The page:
Profile: Jason Ruiz
Jason Ruiz is associate professor of American Studies at the University of Notre Dame, where he is affiliated faculty with the Program in Gender Studies and the Institute for Latino Studies. He teaches courses in Latino studies, race and representation, border studies, and popular culture. Ruiz’s first book, Americans in the Treasure House: Travel to Porfirian Mexico and the Cultural Politics of Empire was published by the University of Texas Press in January 2014. He is a 2016 recipient of the Edmund P. Joyce Award for Excellence in Undergraduate Teaching at Notre Dame.
What brought you the University of Minnesota? What drew you to your chosen field? What do you love about what you do?
I attended the U as an undergraduate major in CSCL (Cultural Studies and Comparative Literature) and then, when considering graduate schools in American studies, found that it was still the best fit for me. I applied to about fifteen programs, including some at Ivy League schools, and got into them all, but felt that the U offered the most intimate and student-focused program I could find. I was looking for a program in which the students were supportive rather than competitive with one another.
I love American studies because it offers a framework for scholars to study any aspect of the American experience and encourages critical thinking about what it means to call something or someone “American.” It’s also been my intellectual home for my entire career because it fosters scholarship that’s rooted in activism and which takes a transnational approach. At the national level, it is also inspiring to see the American Studies Association (ASA) taking the lead on the Boycott, Divestment, Sanctions (BDS) movement, campus sanctuary, and other important issues.
How have your experiences at UMN prepared you for what you are doing now? How have they influenced your teaching, mentorship, research, or other pursuits?
Grad school in American studies at the U prepared me to go straight into my job as an assistant professor of American studies at the University of Notre Dame, where I am now an associate professor. I like to think that the U made me resourceful and scrappy because, at such a large university, I had to be self-motivated. Of course, the PhD program in American studies also challenged me to stretch and grow intellectually. But above all, going to grad school in American studies at the U provided a master class in mentoring. Even now, after publishing my book and earning tenure, I try to emulate the mentors I had at the U, especially Professor Kevin Murphy (with whom I still collaborate on a number of projects, by the way) but many others too, because I was the recipient of so much guidance and support.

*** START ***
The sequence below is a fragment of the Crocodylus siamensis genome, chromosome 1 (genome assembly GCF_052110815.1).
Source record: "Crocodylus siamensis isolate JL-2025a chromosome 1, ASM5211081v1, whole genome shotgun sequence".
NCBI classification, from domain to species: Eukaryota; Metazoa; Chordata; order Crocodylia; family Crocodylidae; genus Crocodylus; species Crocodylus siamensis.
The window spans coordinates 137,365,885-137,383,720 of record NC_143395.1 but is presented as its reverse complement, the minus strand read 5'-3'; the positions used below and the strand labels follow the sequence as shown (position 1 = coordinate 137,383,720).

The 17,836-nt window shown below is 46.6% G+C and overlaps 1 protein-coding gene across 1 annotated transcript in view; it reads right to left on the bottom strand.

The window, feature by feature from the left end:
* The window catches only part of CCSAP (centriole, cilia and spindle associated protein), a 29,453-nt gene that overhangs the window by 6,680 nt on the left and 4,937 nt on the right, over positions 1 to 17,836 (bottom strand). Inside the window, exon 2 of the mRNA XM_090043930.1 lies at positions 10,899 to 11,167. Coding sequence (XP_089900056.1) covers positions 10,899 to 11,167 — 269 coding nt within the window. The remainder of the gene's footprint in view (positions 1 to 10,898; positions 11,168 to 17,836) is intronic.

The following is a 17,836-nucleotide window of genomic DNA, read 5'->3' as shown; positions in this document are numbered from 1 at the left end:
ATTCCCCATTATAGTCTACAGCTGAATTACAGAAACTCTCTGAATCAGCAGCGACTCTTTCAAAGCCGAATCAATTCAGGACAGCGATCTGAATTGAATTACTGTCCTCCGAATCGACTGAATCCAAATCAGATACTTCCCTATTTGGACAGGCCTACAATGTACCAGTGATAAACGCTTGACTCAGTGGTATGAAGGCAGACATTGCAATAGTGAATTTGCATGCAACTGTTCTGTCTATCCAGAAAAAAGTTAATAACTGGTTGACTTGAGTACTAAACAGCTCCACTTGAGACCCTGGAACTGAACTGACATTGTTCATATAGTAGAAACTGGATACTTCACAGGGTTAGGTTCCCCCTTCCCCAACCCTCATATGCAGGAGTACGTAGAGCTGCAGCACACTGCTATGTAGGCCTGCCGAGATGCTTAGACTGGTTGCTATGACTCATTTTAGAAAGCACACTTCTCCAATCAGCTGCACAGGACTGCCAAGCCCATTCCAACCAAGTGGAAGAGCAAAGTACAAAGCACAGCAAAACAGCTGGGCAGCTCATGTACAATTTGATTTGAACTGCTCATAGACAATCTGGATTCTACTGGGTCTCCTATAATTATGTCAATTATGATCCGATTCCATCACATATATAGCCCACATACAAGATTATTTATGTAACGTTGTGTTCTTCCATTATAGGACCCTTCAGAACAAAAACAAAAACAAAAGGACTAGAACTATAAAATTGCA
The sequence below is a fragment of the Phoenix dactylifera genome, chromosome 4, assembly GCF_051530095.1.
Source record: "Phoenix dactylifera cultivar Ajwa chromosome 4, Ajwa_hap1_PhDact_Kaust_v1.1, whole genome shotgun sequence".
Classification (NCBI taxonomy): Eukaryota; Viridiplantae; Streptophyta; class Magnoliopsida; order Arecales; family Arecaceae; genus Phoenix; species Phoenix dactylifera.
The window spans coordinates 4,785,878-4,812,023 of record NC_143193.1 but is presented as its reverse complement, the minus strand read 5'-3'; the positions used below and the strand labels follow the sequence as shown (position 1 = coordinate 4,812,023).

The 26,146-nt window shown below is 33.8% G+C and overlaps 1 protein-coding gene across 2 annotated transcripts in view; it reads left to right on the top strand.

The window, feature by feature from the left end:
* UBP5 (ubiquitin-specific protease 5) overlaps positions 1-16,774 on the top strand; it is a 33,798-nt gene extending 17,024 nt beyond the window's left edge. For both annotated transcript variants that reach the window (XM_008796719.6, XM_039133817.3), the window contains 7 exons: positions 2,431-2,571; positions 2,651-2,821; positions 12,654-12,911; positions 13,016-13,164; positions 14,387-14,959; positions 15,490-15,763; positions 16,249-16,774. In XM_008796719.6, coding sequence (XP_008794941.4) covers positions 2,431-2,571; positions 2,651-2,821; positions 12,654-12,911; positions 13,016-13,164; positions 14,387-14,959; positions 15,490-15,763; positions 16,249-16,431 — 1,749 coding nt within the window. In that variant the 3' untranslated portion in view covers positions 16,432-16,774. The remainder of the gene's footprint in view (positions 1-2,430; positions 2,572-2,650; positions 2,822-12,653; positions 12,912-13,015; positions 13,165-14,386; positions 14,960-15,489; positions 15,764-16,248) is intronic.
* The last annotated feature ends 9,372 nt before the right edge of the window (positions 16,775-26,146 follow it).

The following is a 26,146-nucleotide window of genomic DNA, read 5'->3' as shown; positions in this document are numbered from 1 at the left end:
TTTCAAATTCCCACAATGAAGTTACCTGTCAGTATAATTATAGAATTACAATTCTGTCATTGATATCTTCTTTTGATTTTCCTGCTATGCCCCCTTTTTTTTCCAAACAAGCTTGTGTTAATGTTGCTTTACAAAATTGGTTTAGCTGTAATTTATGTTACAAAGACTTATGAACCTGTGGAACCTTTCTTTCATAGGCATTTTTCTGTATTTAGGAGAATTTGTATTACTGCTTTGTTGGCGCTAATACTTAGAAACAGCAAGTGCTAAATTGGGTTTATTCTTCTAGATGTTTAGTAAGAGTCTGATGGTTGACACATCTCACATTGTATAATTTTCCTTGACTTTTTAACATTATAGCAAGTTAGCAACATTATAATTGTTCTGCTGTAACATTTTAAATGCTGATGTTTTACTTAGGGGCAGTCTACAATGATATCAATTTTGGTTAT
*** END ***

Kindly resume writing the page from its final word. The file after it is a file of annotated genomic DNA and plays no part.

What fond memories do you have from your time as a UMN graduate student? What do you miss about being on campus or living in the Twin Cities?
I miss the Twin Cities all the time! Although I was raised in the Chicago area, I feel like I really grew up when I moved to Minneapolis for college at the U. I have endless memories of the fun and agony of graduate school, but the image to which I always return is sitting at Anodyne Coffee (RIP) in South Minneapolis with my cohort-mate and friend Sonjia Hyon, reading, writing, thinking, talking, gossiping, complaining, and sometimes arguing. Those hours were actually crucial parts of my graduate education, and I was lucky to have Sonjia and others to learn from alongside the stellar faculty in AMST at the U.
How has your intellectual life evolved since you graduated? What projects are you currently working on?